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MinatoandChili

Well-known member
Joined
May 2, 2022
Messages
84
Hi everyone, I’m getting a new chin towards the end of July. He’ll be around 8 weeks old when I get him so I had some general questions about health and diet (simply because I’ve had an adult chin but not a baby until now). If you guys could answer some questions, I’d greatly appreciate it!

Could I feed him regular Oxbow Essential Adult food? Or is the food for 8 week old chins more different? I’ve been debating whether to buy Oxbow Essentials or Science Selective, I’m just used to Oxbow since my last chin LOVED the pellets.

Same goes for hay, although I’ll be choosing the Oxbow Timothy Hay and I imagine that one is fine. Would that Hay be fine?

I’ve read that for baby chins that are ready to go home at 8 weeks, there’s not too much of a difference from adults chins. Could anybody help me figure out any other important details?
 
For kits under 6 months they can have unlimited food, Oxbow Essentials is fine, it's considered to be the best chinchilla food, and there is no baby/young version for the chinchilla food like Oxbow has for the rabbit and some of the other rodent foods, it's just one food. If the breeder you are getting the chin from feeds Science Selective that food is fine too, you don't want to suddenly switch foods if possible. The biggest difference is you want to give alfalfa hay in addition to unlimited timothy hay (50/50 is fine) since the extra protein and calcium is good for growing chins. After 6 months you can wean him off the alfalfa, since once they stop growing too much calcium and protein can cause urinary tract stones in chins prone to them, as well as alfalfa is higher in fat so can cause weight gain. Also no treats until over 6 months, you can use different kinds of hay as "treats" (like oat hay and meadow hay, as well as hay twists and shapes and hay cubes) but actual treats (even healthy treats like herbs and flowers) it's best to wait until they are older so they fill their little belly with good food for growing.

Aside from the diet, you don't want to do out of cage playtime until 6 months, they have a harder time regulating body temp and blood sugar when young so can easily over do it even in a cool room. You can take them out and hold him, pet him, and have him in a controlled area but no actually zoomies around a room or anything until older. The same goes for a wheel of you get one, they can over do it so it's best to wait until 6 months to a year for that. You also want a bit of a smaller cage too, bar spacing needs to be 1/2" or they can squeeze out (or get stuck trying) until they are over about 400g in size, and not too tall with many levels so they again don't over do it. Ideally the cage should be no more then a couple feet high, so if you have a cage like the double critter nations it's best to keep them confined to just a single unit until older. Also ledges and shelves should be no more then a couple inches apart up/down and left/right to prevent missed jumps and falls, kits can be clumsy so ledges set up like stairs work best if going more them a few inches up.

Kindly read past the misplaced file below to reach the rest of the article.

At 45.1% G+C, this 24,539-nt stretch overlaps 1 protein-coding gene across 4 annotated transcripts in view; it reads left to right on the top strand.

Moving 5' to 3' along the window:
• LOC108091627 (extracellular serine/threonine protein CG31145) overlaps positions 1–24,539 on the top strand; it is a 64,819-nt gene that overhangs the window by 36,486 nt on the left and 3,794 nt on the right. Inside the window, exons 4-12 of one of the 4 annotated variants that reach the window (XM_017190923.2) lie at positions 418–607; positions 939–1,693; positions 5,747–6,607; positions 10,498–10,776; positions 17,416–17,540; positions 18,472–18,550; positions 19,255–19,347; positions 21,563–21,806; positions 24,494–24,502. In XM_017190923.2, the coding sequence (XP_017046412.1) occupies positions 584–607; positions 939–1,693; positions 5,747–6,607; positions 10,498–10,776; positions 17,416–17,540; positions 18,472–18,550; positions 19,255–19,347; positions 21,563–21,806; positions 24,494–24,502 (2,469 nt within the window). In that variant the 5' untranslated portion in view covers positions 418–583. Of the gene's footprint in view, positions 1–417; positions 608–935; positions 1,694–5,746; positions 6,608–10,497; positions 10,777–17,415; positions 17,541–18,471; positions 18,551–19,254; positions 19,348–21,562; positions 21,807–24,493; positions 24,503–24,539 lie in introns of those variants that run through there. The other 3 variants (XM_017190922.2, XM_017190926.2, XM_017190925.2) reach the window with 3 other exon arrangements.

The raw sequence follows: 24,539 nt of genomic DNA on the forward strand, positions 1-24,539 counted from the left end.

For kits under 6 months they can have unlimited food, Oxbow Essentials is fine, it's considered to be the best chinchilla food, and there is no baby/young version for the chinchilla food like Oxbow has for the rabbit and some of the other rodent foods, it's just one food. If the breeder you are getting the chin from feeds Science Selective that food is fine too, you don't want to suddenly switch foods if possible. The biggest difference is you want to give alfalfa hay in addition to unlimited timothy hay (50/50 is fine) since the extra protein and calcium is good for growing chins. After 6 months you can wean him off the alfalfa, since once they stop growing too much calcium and protein can cause urinary tract stones in chins prone to them, as well as alfalfa is higher in fat so can cause weight gain. Also no treats until over 6 months, you can use different kinds of hay as "treats" (like oat hay and meadow hay, as well as hay twists and shapes and hay cubes) but actual treats (even healthy treats like herbs and flowers) it's best to wait until they are older so they fill their little belly with good food for growing.